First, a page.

Joby Aviation has delivered the first electric vertical landing and takeoff (eVTOL) system to the US Air Force as part of a $131-million Agility Prime effort to integrate air taxis into the service.
The company shipped the aircraft to Edwards Air Force Base six months earlier than the expected delivery date.
It will be operated for on-base tasks, including passenger transportation and cargo logistics, and will be piloted by both Joby and US Air Force personnel.
Air Taxis in US Defense
The Agility Prime program, led by the air force’s innovation arm AFWERX, expects up to nine five-seat, zero-emmissions, and low-noise eVTOL systems from Joby.
The initiative includes ground support, charging equipment, and an on-base joint flight test to demonstrate the aircraft’s mission settings.
The project will also include training to prepare future eVTOL pilots and maintenance crews. These preparations will provide insights into the US Department of Defense strategies as well as Joby’s upcoming commercial passenger service launch in 2025.
Edwards AFB is scheduled to receive the second unit in early 2024.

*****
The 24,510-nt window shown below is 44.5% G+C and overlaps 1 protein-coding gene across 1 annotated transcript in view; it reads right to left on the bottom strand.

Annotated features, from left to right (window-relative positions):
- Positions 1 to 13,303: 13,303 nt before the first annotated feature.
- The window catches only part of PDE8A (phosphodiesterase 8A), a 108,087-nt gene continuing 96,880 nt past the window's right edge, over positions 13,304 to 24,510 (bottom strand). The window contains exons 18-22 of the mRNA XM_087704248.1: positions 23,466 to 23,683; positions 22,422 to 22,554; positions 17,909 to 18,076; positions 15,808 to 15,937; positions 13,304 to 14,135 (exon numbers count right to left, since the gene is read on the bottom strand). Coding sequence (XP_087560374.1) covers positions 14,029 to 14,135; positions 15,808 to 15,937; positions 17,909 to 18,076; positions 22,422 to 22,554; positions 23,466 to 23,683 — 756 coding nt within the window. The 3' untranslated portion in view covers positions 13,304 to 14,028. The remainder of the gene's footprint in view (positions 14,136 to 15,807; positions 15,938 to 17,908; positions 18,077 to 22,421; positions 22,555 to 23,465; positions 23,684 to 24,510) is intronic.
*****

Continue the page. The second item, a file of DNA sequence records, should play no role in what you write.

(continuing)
“We’re proud to join the ranks of revolutionary aircraft that first demonstrated their capabilities at Edwards Air Force Base, including the first American jet fighter, the first supersonic aircraft, and many others that have pushed the boundaries of aviation technology,” Joby Aviation CEO and Founder JoeBen Bevirt stated.
“The longstanding support of the DOD… has been critical to the rapid development of electric aviation and eVTOL aircraft, and demonstrates how successful public-private partnerships can bring new technology to life at speed.”
“Their work will have profound implications for continued American leadership in both commercial and defense aerospace technology.”
Research for National Airspace Use
Alongside military use, NASA will leverage the aircraft to research VTOL utility for domestic airspace.
“NASA’s participation in the Joby and AFWERX project will provide our researchers with hands-on experience with a representative eVTOL vehicle, concentrated on how these types of aircraft could fit into the national airspace for everyday use, that will inform NASA’s effort in supporting the entire eVTOL industry,” NASA Research Pilot Wayne Ringelberg explained.
“The research will include a focus on handling qualities evaluation tools, autonomy, and airspace integration, which is all needed research to push the industry forward.”